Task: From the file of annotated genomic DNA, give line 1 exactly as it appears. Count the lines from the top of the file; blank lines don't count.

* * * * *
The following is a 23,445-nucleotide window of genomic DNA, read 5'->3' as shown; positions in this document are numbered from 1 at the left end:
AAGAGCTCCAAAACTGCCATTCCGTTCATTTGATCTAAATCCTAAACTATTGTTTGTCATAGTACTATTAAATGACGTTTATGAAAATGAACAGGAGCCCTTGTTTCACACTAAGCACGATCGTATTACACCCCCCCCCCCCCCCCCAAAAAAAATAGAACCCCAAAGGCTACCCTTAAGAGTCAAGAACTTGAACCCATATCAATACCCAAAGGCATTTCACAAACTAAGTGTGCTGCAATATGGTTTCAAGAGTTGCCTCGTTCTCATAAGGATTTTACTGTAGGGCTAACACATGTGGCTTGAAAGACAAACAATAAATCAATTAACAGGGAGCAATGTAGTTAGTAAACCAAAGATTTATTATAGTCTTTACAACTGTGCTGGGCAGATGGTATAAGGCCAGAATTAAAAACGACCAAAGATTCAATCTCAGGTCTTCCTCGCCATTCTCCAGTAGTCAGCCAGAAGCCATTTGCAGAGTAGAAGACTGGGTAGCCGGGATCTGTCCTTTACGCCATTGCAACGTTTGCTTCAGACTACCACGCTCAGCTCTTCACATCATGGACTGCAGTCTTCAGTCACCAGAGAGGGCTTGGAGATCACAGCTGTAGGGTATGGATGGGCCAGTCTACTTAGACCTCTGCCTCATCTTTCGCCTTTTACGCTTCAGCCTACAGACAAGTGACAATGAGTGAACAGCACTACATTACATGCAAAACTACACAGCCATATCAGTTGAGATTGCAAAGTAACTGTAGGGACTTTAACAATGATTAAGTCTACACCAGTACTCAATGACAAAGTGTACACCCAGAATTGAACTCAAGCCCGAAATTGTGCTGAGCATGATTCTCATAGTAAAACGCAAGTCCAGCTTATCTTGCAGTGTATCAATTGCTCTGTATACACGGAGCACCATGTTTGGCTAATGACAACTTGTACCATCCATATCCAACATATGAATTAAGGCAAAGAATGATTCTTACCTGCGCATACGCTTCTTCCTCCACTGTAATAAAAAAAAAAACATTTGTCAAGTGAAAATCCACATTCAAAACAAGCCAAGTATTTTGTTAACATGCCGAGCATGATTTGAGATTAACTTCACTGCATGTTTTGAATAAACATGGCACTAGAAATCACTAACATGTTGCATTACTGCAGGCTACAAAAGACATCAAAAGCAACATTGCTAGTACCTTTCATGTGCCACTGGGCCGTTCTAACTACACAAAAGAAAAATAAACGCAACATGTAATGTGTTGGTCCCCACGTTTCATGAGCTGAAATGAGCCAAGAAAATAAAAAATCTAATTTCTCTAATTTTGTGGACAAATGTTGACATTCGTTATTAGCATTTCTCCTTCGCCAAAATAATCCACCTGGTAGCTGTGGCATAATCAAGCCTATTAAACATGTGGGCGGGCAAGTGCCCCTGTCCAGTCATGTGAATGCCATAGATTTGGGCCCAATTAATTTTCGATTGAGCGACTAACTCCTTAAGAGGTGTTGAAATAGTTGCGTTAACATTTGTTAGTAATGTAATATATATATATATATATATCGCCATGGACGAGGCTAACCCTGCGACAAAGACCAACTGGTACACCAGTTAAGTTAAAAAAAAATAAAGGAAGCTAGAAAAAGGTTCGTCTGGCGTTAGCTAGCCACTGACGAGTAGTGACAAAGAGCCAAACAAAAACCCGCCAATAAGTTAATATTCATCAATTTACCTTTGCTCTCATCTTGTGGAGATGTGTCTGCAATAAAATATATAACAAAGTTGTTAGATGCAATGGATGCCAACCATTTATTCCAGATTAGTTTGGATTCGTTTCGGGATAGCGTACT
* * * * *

The following is a 23,445-nucleotide window of genomic DNA, read 5'->3' as shown; positions in this document are numbered from 1 at the left end: